I've always been drawn to any sort of embroidery. I learned the basic embroidery stitches as a child from my mother (she grew up in the sixties – embroidery on clothing was practically a necessity) and have fumbled around with it here and there ever since.
The piece in the photo above is framed in Jeff's uncle's house (he's an antique collector) and every single time I visit I find myself staring at it, thinking about a girl named Mary working away at this when she was only eight years old. My goodness, eight years old! Incredible!
This past winter I was given a box of goodies that were found during an attic clean out (whenever someone finds yarn, sewing bits and bobs, or handkerchiefs they tend to pass them on to me. I don't mind at all). Within the box of goodies I found a bag of what I immediately recognized as crewel work embroidery. There was a small stash of crewel wool and three partially-finished projects (one even still had the needle in it, right where she'd left off). My mind immediately started imagining who this lady was.
I decided right then and there that even though I never knew this lady (I don't even know what her name was!) and even though I've never done crewel work, I was going to finish her projects.
With my trusty copy of The Reader's Digest Complete Guide To Needlework (practically an antique itself) at my side and of course a little help from google, I'm figuring out these stitches and slowly working at completing her art. I have no idea what I'll do with these projects when they're done but somehow they just feel like they need to be finished.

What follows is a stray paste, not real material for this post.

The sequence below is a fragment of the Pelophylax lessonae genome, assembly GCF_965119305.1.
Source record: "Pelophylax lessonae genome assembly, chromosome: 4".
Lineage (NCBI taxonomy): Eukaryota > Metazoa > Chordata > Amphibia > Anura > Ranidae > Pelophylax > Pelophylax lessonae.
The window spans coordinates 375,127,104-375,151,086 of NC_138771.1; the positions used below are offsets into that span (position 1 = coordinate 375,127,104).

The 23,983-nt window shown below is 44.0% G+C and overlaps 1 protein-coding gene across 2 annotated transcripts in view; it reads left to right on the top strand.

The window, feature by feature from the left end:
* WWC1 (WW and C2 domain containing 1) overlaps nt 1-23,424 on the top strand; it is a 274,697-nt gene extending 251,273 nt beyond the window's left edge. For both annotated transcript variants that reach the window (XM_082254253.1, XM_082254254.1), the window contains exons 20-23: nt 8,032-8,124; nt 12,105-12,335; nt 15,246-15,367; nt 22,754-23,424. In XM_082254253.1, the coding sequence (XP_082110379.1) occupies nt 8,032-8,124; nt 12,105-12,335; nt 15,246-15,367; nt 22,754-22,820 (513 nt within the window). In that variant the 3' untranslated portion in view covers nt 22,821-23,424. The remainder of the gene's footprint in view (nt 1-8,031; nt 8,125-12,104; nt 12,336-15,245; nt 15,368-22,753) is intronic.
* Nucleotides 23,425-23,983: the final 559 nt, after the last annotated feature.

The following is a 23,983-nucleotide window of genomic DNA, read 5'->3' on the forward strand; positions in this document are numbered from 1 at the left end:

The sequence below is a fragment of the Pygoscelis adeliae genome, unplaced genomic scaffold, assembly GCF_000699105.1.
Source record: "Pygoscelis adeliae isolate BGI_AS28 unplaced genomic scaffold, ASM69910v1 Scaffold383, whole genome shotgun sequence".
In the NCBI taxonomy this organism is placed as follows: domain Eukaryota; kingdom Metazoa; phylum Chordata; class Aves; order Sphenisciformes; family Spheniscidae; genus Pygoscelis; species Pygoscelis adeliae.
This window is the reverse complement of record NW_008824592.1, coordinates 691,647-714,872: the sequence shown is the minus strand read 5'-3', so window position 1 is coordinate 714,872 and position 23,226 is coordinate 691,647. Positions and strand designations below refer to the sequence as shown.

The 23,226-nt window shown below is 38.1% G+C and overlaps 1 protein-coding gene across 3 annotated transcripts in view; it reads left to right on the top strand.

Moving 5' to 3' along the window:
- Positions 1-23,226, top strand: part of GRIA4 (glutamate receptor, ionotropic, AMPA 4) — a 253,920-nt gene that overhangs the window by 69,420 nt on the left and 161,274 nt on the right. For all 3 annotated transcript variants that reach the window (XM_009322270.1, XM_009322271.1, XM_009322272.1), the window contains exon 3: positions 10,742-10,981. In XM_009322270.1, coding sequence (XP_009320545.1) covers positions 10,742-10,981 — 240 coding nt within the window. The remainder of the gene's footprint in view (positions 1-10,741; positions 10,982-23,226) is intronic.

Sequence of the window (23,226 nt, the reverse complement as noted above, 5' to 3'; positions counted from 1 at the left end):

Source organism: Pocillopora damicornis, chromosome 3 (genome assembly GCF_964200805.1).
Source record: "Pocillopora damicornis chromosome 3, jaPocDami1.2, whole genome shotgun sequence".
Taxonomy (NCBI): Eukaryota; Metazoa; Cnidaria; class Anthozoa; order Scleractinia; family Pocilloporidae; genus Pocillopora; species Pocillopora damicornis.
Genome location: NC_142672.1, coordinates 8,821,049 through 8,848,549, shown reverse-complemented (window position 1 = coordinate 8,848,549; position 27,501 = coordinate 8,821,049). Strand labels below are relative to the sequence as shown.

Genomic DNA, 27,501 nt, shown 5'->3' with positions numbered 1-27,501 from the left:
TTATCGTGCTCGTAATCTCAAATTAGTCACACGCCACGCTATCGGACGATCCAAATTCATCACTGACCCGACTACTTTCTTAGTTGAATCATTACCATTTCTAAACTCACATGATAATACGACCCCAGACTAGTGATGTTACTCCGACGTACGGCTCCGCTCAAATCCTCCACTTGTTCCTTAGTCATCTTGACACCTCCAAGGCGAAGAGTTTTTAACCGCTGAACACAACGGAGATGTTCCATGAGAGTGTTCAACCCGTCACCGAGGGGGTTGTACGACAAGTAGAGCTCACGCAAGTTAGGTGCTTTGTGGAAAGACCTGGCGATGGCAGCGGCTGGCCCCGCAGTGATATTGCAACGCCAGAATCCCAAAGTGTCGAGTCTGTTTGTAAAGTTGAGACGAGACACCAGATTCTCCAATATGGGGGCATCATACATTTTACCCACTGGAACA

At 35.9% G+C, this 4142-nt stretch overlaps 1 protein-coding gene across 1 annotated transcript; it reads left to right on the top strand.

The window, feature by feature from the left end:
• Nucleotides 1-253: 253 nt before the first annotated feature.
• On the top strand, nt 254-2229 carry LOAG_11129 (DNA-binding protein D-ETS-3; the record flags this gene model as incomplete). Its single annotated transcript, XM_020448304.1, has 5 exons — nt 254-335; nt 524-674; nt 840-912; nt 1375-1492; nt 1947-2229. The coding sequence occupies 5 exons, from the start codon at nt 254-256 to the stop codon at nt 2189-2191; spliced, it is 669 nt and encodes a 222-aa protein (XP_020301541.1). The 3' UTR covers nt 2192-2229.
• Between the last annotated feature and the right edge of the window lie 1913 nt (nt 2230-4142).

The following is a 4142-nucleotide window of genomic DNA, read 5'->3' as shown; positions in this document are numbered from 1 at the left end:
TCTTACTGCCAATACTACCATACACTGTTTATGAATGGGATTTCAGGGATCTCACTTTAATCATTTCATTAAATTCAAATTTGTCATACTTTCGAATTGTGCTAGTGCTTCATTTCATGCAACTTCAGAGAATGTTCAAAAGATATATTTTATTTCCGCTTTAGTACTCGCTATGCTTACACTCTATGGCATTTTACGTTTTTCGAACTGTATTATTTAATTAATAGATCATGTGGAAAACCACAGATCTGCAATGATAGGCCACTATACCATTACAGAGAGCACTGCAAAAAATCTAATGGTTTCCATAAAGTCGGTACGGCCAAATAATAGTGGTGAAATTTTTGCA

During one google session I came across this. Oh my goodness, how incredible would that be to work on and replicate those old crewel pieces in English castles! Me? I need a little more practice first.
It's been almost three weeks since I've visited this space! My goodness!
Where have we been? Well, we've been right here. What have we been up to? You know – I can't even tell you! Just normal, every day life. But sometimes that just takes up your whole day and the next thing you know a week (or two and a half) have somehow gone by.
According to the camera though, we've been up to this:
It's been snowing, and melting, and snowing, and melting...
In the garden I can see the cold frame and the lettuce that's survived the winter under there.
New things are constantly being revealed under the melting snow.
And on warm days the mud is unreal. Winter's wood ashes are being spread in and around the chicken coop to keep the smell in check.
And the chickens can be found wandering further and further from their coop to wonderful and adventurous places. You know, like the back door
or the window sill.